Coonawarra needs Wynns to be strong1st February, 2013 by Patrick Schmitt
Coonawarra deserves greater international recognition for the quality of its Cabernets according to speakers at a masterclass in London yesterday.
During a tasting and discussion on wines from the region, consultant Justin Knock MW and commentator Anthony Rose highlighted the viticultural improvements taking place in Coonawarra to maximise the expression of its exceptional terroir, which stems from its red soils and chalk bedrock.
Admitting that past vineyard practices in the region were not conducive to quality, such as minimal pruning, today’s careful canopy management for better bunch exposure, as well as the use of precision viticulture, are bringing superior results.
“People are terrified of minty characters,” said Knock, in contrast to a desire for leafy characters in Coonawarra Cabernet during the 80s.
Continuing, he said that the region’s biggest producer, Wynns – owned by Treasury Wine Esates – now uses GPS to map vineyards according to ripeness levels and mechanical harvesters with two bins to separate fruit according to sugar content.
Acknowledging that Wynns own as much as half the 5,600 hectare region, Knock said to db after the event, “Coonawarra needs Wynns to be strong.”
He added that the brand is already “getting stronger in Australia,” and recorded that the most cellared wines in the country are Penfold’s 389 and Wynns Black Label Cabernet.
Having poured the producer’s flagship John Riddoch Cabernet Sauvignon from the 2008 vintage during the tasting, Knock commented on its “classiness” and pointed out that a reduced new oak content meant the wine needed less time to soften.
“It use to be 100% new oak, but this wine, from 2008, is about 50%,” he recorded.
Meanwhile, Rose praised Wynns winemaker Sue Hodder for her low-profile approach and quality focus. “Sue is one of the most unsung heroes of Australian wine,” he said.
“She has no ego at all, but she is also self-assured and confident in the direction she is going, but a bit overshadowed in Treasury Wine Estates [portfolio] by Penfolds.”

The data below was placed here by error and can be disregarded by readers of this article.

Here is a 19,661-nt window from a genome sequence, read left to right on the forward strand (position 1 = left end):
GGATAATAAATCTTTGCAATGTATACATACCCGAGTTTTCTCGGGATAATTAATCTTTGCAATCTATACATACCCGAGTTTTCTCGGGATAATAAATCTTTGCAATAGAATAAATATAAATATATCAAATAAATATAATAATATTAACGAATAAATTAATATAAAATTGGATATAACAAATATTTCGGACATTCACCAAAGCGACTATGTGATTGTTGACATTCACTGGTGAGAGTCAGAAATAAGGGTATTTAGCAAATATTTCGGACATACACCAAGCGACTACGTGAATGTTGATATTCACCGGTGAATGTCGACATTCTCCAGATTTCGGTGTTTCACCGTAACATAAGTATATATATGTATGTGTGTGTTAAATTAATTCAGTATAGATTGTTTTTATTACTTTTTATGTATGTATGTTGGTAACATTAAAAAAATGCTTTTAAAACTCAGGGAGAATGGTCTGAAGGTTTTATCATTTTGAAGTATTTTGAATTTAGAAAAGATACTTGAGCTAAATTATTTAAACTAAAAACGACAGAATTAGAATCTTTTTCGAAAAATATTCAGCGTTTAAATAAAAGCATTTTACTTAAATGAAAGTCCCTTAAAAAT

Speaking to db at the end of last year, Tapanappa’s Brian Croser commented on the quality potential in Coonawarra, “The area with the most upside in Australia is Coonawarra, because it lost its way for so long.”
Furthermore, drawing attention to the refined nature of the region’s Cabernets, Bernard Hickin, chief winemaker for Jacob’s Creek (whose top label is the St Hugo Coonawarra Cabernet) stressed the tannin quality in the wines.
“There’s something about the tannins in Coonawarra Cabernet: they follow through, when sometimes in Cabernet they stand away from the fruit,” he told db.
Looking ahead, Rose said as yesterday’s event drew to a close that the next chapter in the Coonawarra story will be the emergence of wines from specific plots.
The event also emphasised the site and climatic specifics of Coonawarra compared to other fine wine Cabernet-producing regions.
Speaking initially about the Coonawarra soil, Rose reminded attendees that the area benefits from three elements: an iron rich, russet coloured soil; a porous limestone bedrock, and beneath that, a pure water table.
The soil is important for absorbing heat – Cabernet has a long growing season – the limestone for drainage – Cabernet likes free-draining soils – and the subterranean water table is an important insurance against low-rainfall vintages.
In terms of climate, Rose drew on information compiled by Brian Croser to show that Coonawarra is a moderate and maritime region, with cold, wet winters and a long warm summer.
Croser’s data showed that relative to other major Cabernet producing regions, Coonawarra is cool.
While Bolgheri in Tuscany has 1712 degree days and the Médoc 1485, Coonawarra has just 1414.